Kwame Anthony Appiah

2008 Recipient

Kwame Anthony AppiahKwame Anthony Appiah, the Laurance S. Rockefeller University Professor of Philosophy and the University Center for Human Values at Princeton University, was named the inaugural winner of the Joseph B. and Toby Gittler Prize.

Appiah was awarded the prize, which honors the legacy of the late sociologist Joseph B. Gittler and his late mother, Toby, during a ceremony and lecture Oct. 27, 2008, at Rapaporte Treasure Hall in Goldfarb Library on the Brandeis campus.

"I believe that Professor Gittler would have applauded Brandeis' selection of Kwame Appiah as the inaugural recipient of the Gittler award," said Brandeis president Jehuda Reinharz, who chaired the awards committee. "Appiah embodies Brandeis' and Professor Gittler's fundamental belief in the importance of freedom, community and justice, and the need for continuous questioning and revision of our moral and ethical beliefs."

The Gittler prize is the first and one of the largest academic prizes awarded to a U.S. or international scholar for outstanding and lasting contributions to racial, ethnic and/or religious relations.

Appiah, 54, a Ghanaian philosopher, cultural theorist and novelist, has taught at Princeton since 2002. This fall, he is serving as the Bacon-Kilkenny Visiting Professor at Fordham University School of Law in New York City.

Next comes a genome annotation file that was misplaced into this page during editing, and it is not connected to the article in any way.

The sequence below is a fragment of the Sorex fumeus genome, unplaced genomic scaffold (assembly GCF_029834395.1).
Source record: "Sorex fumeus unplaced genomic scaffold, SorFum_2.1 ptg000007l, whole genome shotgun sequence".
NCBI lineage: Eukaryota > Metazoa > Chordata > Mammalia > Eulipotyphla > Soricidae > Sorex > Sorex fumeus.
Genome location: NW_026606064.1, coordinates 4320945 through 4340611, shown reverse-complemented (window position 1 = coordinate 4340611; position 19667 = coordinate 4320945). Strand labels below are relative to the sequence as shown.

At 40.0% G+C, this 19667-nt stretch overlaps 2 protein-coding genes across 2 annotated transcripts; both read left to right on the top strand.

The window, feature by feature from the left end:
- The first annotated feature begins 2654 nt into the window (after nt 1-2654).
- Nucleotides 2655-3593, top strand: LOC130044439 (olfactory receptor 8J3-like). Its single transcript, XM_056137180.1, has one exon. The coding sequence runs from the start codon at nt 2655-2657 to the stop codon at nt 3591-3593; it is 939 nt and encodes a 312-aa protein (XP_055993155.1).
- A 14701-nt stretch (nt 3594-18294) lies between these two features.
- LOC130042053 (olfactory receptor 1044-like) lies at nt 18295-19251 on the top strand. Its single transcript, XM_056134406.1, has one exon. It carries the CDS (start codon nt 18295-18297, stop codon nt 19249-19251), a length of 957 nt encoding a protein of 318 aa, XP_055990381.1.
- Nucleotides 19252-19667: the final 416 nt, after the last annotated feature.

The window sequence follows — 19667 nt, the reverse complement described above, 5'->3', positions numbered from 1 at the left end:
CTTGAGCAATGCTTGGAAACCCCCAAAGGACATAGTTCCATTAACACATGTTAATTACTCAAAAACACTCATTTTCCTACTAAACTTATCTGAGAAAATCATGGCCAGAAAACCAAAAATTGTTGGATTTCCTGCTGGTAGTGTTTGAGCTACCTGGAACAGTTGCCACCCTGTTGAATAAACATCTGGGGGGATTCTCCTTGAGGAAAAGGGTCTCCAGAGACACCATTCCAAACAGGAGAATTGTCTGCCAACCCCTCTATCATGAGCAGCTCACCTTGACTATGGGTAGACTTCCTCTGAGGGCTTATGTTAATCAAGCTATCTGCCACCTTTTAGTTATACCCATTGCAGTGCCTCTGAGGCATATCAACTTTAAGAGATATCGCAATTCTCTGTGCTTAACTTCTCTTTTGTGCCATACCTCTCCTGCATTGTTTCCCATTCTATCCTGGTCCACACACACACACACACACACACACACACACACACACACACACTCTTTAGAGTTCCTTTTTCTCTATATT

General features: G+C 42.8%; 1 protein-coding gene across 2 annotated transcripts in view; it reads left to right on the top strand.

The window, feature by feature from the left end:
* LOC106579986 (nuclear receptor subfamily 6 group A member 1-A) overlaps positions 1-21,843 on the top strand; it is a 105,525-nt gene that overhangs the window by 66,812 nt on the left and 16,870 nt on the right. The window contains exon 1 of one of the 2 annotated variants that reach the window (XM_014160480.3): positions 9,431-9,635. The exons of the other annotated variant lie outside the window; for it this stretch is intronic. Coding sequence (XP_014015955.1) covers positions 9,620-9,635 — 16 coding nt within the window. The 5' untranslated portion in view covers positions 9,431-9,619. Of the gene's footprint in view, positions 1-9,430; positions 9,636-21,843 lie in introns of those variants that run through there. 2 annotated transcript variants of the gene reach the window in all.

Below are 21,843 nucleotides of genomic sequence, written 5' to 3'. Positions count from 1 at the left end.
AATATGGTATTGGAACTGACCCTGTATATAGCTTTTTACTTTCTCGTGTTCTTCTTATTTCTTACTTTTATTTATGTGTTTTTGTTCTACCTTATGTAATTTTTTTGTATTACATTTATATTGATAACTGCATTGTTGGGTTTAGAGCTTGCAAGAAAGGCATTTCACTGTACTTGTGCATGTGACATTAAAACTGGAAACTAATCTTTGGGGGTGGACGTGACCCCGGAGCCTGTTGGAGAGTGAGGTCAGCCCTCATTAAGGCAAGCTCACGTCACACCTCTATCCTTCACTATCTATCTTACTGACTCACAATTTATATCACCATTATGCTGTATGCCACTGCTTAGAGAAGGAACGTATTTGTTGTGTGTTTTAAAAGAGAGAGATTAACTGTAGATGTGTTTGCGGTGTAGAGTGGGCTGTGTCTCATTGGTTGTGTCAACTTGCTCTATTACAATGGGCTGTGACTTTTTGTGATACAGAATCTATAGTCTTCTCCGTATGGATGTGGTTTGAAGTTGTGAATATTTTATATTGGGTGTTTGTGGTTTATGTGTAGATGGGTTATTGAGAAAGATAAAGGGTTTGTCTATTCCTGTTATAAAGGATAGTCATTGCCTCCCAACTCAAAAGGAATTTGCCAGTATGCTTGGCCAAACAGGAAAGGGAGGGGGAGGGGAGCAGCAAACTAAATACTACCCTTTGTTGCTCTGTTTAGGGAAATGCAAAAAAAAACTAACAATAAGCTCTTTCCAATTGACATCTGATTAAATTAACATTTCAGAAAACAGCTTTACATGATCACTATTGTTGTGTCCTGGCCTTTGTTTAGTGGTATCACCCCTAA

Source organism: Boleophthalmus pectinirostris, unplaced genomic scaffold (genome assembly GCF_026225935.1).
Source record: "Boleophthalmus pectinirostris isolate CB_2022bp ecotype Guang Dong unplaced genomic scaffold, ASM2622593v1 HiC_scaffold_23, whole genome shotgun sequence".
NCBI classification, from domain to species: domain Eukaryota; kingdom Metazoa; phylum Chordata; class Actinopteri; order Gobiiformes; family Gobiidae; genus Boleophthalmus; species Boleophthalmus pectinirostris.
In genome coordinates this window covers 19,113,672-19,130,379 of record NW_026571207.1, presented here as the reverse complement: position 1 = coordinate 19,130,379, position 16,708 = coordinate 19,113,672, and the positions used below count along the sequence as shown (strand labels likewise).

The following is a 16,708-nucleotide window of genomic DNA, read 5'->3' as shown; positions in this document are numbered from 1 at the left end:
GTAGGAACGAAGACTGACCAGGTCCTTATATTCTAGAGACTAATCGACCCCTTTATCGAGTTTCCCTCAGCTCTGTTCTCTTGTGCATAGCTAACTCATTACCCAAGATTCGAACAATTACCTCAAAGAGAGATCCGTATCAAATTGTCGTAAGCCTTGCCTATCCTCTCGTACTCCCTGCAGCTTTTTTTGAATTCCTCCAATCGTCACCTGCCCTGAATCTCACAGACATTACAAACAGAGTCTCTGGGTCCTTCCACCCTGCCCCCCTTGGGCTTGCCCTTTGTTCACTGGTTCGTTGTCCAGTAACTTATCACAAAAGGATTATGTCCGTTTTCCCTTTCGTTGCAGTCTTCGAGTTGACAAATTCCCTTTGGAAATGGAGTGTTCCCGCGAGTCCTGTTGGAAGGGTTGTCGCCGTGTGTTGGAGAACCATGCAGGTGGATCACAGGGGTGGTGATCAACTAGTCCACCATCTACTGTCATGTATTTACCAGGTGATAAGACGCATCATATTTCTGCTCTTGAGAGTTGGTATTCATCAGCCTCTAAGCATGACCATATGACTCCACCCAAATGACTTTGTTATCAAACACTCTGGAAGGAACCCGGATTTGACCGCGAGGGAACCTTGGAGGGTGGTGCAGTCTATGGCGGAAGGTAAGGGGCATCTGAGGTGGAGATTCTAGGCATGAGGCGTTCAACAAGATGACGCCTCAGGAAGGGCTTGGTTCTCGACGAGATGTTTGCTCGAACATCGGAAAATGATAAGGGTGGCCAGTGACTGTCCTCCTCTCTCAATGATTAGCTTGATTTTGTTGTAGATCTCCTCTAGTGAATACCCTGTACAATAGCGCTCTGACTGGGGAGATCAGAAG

He previously taught and held academic positions at Harvard University (1991-2002), Duke University (1990-91), Cornell University (1986-89) and Yale University (1981-86), among others. He is the author of numerous articles and several books.

In 1992, Appiah won the Herskovitz Prize for African Studies in English for the autobiographical “In My Father’s House,” which placed Appiah at the forefront of scholars dealing with contemporary African studies and identity. Among his later books are "Colour Conscious" (with Amy Guttman), "The Ethics of Identity" (2005) and "Cosmopolitanism: Ethics in a World of Strangers" (2006).

Appiah's body of work questions and challenges most accepted theories about race, ethnicity, gender, sexuality, class, religion, nationhood and multiculturalism.

He holds a doctorate in philosophy from Clare College at Cambridge University. Appiah speaks four languages other than English: Asante-Twi, French, German and Latin.

“[Cosmopolitanism is a] stoic philosophical ideal … of the openness to others that I learned from my home family, an ideal…that can help guide the human community.”

Kwame Anthony Appiah

From the Inaugural Gittler Prize Lecture